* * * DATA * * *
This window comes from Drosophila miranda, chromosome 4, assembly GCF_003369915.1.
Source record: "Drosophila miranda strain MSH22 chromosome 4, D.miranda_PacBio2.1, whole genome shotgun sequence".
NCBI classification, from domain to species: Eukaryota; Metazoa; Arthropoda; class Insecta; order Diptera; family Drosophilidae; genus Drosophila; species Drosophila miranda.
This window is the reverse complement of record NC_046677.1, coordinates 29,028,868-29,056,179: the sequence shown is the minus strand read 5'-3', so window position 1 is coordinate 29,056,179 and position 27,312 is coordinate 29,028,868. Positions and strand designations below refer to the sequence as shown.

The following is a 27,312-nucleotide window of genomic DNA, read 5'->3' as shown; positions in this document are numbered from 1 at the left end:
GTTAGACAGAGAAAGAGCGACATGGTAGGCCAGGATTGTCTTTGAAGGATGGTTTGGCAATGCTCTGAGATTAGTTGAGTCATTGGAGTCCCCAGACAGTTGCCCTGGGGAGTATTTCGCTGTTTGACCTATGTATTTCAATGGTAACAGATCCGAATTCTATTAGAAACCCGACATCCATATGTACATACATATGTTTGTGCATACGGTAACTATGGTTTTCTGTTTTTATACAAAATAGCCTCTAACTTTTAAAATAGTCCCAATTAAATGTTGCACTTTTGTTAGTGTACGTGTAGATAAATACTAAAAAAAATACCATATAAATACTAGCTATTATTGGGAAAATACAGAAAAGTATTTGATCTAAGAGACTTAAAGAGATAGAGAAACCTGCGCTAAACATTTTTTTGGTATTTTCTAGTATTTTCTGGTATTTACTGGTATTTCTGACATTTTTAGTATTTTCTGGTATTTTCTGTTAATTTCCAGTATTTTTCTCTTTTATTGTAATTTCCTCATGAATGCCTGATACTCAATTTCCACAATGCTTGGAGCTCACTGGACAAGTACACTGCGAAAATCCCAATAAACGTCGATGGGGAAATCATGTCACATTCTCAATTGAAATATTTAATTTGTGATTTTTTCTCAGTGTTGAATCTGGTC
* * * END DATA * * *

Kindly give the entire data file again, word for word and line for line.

This window comes from Drosophila miranda, chromosome 4, assembly GCF_003369915.1.
Source record: "Drosophila miranda strain MSH22 chromosome 4, D.miranda_PacBio2.1, whole genome shotgun sequence".
NCBI classification, from domain to species: Eukaryota; Metazoa; Arthropoda; class Insecta; order Diptera; family Drosophilidae; genus Drosophila; species Drosophila miranda.
This window is the reverse complement of record NC_046677.1, coordinates 29,028,868-29,056,179: the sequence shown is the minus strand read 5'-3', so window position 1 is coordinate 29,056,179 and position 27,312 is coordinate 29,028,868. Positions and strand designations below refer to the sequence as shown.

The following is a 27,312-nucleotide window of genomic DNA, read 5'->3' as shown; positions in this document are numbered from 1 at the left end:
GTTAGACAGAGAAAGAGCGACATGGTAGGCCAGGATTGTCTTTGAAGGATGGTTTGGCAATGCTCTGAGATTAGTTGAGTCATTGGAGTCCCCAGACAGTTGCCCTGGGGAGTATTTCGCTGTTTGACCTATGTATTTCAATGGTAACAGATCCGAATTCTATTAGAAACCCGACATCCATATGTACATACATATGTTTGTGCATACGGTAACTATGGTTTTCTGTTTTTATACAAAATAGCCTCTAACTTTTAAAATAGTCCCAATTAAATGTTGCACTTTTGTTAGTGTACGTGTAGATAAATACTAAAAAAAATACCATATAAATACTAGCTATTATTGGGAAAATACAGAAAAGTATTTGATCTAAGAGACTTAAAGAGATAGAGAAACCTGCGCTAAACATTTTTTTGGTATTTTCTAGTATTTTCTGGTATTTACTGGTATTTCTGACATTTTTAGTATTTTCTGGTATTTTCTGTTAATTTCCAGTATTTTTCTCTTTTATTGTAATTTCCTCATGAATGCCTGATACTCAATTTCCACAATGCTTGGAGCTCACTGGACAAGTACACTGCGAAAATCCCAATAAACGTCGATGGGGAAATCATGTCACATTCTCAATTGAAATATTTAATTTGTGATTTTTTCTCAGTGTTGAATCTGGTC